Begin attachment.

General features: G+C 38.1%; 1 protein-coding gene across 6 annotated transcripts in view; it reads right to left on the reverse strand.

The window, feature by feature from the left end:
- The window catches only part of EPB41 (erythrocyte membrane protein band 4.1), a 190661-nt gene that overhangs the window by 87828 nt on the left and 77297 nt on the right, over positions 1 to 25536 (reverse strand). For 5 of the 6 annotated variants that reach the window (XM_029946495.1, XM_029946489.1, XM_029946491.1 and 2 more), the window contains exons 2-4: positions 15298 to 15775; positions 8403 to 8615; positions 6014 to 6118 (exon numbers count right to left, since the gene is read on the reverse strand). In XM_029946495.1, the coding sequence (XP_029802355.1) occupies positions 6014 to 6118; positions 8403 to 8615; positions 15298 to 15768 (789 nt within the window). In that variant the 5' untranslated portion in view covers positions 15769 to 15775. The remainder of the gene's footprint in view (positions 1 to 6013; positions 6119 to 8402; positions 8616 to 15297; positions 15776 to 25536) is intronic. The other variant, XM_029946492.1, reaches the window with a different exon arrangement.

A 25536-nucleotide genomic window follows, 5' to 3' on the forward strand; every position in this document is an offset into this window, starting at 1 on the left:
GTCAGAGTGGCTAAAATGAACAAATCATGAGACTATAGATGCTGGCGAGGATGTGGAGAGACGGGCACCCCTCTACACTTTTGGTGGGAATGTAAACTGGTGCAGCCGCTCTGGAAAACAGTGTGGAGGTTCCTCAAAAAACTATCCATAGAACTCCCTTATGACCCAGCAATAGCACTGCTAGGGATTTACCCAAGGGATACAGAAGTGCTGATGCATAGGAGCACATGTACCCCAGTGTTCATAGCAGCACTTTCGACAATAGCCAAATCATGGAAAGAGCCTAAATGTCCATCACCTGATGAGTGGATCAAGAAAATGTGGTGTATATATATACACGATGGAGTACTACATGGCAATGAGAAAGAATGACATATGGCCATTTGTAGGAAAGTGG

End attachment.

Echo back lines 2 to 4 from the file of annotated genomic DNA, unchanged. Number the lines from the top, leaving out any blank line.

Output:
The window, feature by feature from the left end:
- The window catches only part of EPB41 (erythrocyte membrane protein band 4.1), a 190661-nt gene that overhangs the window by 87828 nt on the left and 77297 nt on the right, over positions 1 to 25536 (reverse strand). For 5 of the 6 annotated variants that reach the window (XM_029946495.1, XM_029946489.1, XM_029946491.1 and 2 more), the window contains exons 2-4: positions 15298 to 15775; positions 8403 to 8615; positions 6014 to 6118 (exon numbers count right to left, since the gene is read on the reverse strand). In XM_029946495.1, the coding sequence (XP_029802355.1) occupies positions 6014 to 6118; positions 8403 to 8615; positions 15298 to 15768 (789 nt within the window). In that variant the 5' untranslated portion in view covers positions 15769 to 15775. The remainder of the gene's footprint in view (positions 1 to 6013; positions 6119 to 8402; positions 8616 to 15297; positions 15776 to 25536) is intronic. The other variant, XM_029946492.1, reaches the window with a different exon arrangement.

A 25536-nucleotide genomic window follows, 5' to 3' on the forward strand; every position in this document is an offset into this window, starting at 1 on the left: